Fix Separated Mayonnaise With A Splash Of White Wine

Social media cooking posts and an increase in people working from home seem to have sparked a food revolution. Cooks quickly realized that many of the groceries they purchased at the store could more easily be made at home, often with better ingredients and flavor. Mayonnaise is a kitchen staple that is surprisingly easy to make, and once you taste homemade mayo, you'll never go back to store-bought. The only challenge to making the creamy condiment is its tendency to break, but there's a quick fix for that.

Emulsified sauces and spreads are the creamy accoutrements that take dishes from drab to dreamy with every rich bite. Common thickening agents like egg yolks, mustard, starches, and honey are effective because they contain compounds with molecules attracted to fats (lipophilic) and water (hydrophilic). Mayo is an emulsified condiment stabilized mainly by the lecithin and cholesterol in egg yolks that bond with liquid and oil, disrupting their natural tendency to separate.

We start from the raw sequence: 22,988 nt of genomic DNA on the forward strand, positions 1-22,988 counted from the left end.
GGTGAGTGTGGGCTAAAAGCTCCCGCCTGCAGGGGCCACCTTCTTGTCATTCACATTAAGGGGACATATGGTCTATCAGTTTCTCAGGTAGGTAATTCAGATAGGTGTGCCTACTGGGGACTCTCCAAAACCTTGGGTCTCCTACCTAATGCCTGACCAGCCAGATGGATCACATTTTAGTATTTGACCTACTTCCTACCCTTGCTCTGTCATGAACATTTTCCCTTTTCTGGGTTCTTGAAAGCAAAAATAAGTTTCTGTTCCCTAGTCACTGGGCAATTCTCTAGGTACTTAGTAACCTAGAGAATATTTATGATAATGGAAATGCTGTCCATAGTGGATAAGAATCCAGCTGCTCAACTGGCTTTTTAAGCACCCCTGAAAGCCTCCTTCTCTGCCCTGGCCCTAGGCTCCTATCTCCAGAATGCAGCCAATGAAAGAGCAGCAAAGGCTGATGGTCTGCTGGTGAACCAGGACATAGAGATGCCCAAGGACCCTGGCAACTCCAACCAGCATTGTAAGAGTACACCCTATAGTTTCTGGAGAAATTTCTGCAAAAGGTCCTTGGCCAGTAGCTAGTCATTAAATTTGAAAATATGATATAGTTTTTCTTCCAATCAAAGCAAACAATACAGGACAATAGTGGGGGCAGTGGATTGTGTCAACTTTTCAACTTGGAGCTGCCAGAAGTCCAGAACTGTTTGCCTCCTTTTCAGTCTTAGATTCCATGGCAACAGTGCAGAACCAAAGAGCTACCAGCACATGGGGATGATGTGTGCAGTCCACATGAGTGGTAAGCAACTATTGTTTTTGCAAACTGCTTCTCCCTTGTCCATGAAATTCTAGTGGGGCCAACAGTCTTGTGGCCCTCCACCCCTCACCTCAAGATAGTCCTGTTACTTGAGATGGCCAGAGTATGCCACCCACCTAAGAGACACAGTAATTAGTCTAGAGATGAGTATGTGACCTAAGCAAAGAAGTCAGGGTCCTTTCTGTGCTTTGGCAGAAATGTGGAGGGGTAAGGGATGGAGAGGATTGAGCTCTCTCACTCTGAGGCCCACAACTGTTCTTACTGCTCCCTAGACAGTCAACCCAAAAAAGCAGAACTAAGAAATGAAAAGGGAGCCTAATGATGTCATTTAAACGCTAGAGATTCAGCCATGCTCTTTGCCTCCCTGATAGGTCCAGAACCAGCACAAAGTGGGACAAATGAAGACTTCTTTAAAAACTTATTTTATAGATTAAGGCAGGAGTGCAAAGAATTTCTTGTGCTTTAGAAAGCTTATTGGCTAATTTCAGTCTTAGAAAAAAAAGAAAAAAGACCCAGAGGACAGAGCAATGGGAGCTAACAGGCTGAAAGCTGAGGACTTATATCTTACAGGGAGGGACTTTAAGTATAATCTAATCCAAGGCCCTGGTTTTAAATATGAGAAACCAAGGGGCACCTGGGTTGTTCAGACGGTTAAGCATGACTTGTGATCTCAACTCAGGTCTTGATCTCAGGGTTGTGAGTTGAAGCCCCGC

Emulsified sauces and spreads are prone to separation, as oil and water resist the urge to play well with each other. Homemade mayo often breaks when old eggs are being used, ingredients are at varying temperatures, or the oil is added too quickly. Luckily, there's no need to fret when you can raise a glass to this easy mayo fix.

Cheers to a white wine remedy

If you need to take a break from your broken mayo and relax with a glass of white wine, save a splash for your spread to restore its velvety glory. On top of being a tasty libation for cocktail hour, your go-to glass of vino contains compounds that can restore the bonds that create a well-emulsified spread.

Wine lees are yeast particles leftover from fermentation that occurs during the wine-making process and those present in red and white wine have emulsifying and foaming properties. In addition to those lesser-known compounds, the resveratrol in white wine is a lipophilic compound, meaning that it bonds well with fats. Mix a few tablespoons of your broken mayo with a little white wine, and then vigorously whisk back into the remaining mayonnaise to create new bonds and restore homogenization.

On top of restoring the craveable, creamy texture of your homemade mayonnaise, adding your favorite white wine brings complexity to the flavor profile of the delicious spread. Feel free to substitute white wine vinegar for a non-alcoholic fix that's also full-flavored. Enjoy bypassing the condiment aisle, knowing that you have a better mayo at home.